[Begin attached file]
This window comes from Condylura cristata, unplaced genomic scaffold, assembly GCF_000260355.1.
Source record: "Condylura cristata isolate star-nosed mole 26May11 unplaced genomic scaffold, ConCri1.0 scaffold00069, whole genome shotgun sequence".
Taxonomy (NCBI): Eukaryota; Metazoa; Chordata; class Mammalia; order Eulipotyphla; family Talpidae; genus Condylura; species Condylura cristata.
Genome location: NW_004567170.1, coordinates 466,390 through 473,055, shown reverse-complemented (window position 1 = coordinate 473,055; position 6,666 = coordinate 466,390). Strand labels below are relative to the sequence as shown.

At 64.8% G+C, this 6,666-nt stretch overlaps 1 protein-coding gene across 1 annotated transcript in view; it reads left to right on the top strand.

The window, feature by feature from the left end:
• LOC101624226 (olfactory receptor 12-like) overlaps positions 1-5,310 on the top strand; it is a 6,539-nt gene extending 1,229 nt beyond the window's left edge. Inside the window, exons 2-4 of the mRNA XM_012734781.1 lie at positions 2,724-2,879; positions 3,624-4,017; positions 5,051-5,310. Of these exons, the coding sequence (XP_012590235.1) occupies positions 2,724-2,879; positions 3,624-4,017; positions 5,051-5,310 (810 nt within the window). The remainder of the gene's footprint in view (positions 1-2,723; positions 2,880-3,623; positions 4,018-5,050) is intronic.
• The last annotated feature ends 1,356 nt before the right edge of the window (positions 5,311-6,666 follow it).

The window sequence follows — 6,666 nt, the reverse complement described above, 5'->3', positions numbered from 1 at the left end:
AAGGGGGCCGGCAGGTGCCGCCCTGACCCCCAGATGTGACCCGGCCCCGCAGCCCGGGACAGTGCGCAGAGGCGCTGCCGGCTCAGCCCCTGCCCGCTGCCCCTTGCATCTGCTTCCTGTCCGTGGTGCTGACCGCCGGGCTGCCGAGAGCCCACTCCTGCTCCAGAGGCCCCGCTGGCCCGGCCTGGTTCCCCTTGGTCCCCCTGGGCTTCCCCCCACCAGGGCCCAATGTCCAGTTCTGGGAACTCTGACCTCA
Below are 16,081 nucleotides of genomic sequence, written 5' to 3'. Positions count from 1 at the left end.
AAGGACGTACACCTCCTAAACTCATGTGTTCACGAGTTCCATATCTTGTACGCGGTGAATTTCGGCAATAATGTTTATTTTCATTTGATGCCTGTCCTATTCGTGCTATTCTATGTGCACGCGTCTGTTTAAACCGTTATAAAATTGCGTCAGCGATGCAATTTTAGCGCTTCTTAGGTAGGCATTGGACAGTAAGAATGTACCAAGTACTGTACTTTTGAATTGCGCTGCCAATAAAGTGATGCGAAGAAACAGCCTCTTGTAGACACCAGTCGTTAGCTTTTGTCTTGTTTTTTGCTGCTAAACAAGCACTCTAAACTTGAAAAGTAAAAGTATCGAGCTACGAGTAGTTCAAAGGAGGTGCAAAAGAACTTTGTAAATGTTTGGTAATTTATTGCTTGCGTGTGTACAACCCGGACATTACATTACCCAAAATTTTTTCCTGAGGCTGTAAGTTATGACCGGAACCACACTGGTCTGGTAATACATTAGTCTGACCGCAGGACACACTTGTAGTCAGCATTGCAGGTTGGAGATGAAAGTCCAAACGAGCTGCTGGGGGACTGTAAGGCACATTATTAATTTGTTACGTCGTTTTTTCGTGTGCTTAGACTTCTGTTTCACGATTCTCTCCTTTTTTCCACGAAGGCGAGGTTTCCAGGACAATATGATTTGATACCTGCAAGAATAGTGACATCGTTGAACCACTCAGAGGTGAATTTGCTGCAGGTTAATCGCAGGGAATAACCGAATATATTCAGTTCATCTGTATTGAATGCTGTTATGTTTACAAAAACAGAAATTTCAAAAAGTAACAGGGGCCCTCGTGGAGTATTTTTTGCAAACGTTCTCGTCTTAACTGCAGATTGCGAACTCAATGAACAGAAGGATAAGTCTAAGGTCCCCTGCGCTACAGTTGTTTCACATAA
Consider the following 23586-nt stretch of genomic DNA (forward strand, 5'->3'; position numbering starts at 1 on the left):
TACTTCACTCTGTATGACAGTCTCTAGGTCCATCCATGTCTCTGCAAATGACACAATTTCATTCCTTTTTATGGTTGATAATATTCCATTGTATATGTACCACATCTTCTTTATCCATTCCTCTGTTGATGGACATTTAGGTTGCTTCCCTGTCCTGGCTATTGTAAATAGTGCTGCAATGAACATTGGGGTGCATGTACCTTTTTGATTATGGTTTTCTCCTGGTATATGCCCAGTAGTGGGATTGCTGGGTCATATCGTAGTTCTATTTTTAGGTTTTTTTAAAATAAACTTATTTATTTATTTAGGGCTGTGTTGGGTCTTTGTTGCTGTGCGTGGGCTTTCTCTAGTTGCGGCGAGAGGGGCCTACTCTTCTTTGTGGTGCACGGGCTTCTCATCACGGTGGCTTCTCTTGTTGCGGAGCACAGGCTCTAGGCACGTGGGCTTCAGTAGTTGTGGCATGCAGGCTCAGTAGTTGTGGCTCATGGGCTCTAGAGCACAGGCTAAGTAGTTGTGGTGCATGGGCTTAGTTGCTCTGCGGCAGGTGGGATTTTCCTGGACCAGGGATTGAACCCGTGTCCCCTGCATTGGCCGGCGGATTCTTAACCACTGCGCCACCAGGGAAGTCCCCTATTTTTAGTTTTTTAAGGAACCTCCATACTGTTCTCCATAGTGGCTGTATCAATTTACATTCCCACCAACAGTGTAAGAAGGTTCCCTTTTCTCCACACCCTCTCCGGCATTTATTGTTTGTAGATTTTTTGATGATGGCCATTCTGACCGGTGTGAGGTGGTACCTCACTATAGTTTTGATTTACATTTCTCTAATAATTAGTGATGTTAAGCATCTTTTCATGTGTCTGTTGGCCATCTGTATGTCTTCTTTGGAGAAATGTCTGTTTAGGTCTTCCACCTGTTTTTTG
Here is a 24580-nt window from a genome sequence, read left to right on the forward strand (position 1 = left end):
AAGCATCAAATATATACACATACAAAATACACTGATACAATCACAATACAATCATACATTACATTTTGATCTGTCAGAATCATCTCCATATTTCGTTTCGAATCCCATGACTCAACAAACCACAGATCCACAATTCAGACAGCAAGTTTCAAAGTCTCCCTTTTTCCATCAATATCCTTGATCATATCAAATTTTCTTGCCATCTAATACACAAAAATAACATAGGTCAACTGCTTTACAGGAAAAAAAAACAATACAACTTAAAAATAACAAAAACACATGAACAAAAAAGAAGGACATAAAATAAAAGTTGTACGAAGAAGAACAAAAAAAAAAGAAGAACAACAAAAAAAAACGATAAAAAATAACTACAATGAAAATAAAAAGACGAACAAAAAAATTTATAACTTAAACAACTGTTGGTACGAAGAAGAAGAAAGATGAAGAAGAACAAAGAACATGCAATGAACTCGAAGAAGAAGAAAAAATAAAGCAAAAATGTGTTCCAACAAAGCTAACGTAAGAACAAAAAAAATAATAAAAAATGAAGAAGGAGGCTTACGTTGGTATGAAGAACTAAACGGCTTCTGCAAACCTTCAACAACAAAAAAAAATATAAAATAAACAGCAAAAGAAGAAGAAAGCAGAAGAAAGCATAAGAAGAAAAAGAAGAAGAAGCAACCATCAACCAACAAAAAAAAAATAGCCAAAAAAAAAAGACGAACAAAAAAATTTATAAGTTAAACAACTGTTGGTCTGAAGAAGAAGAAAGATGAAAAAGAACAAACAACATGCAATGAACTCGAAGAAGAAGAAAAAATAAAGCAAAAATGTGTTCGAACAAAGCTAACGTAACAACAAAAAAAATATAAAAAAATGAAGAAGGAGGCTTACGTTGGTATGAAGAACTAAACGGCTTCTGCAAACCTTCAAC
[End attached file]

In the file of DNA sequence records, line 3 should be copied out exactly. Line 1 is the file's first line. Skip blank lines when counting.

Taxonomy (NCBI): Eukaryota; Metazoa; Chordata; class Mammalia; order Eulipotyphla; family Talpidae; genus Condylura; species Condylura cristata.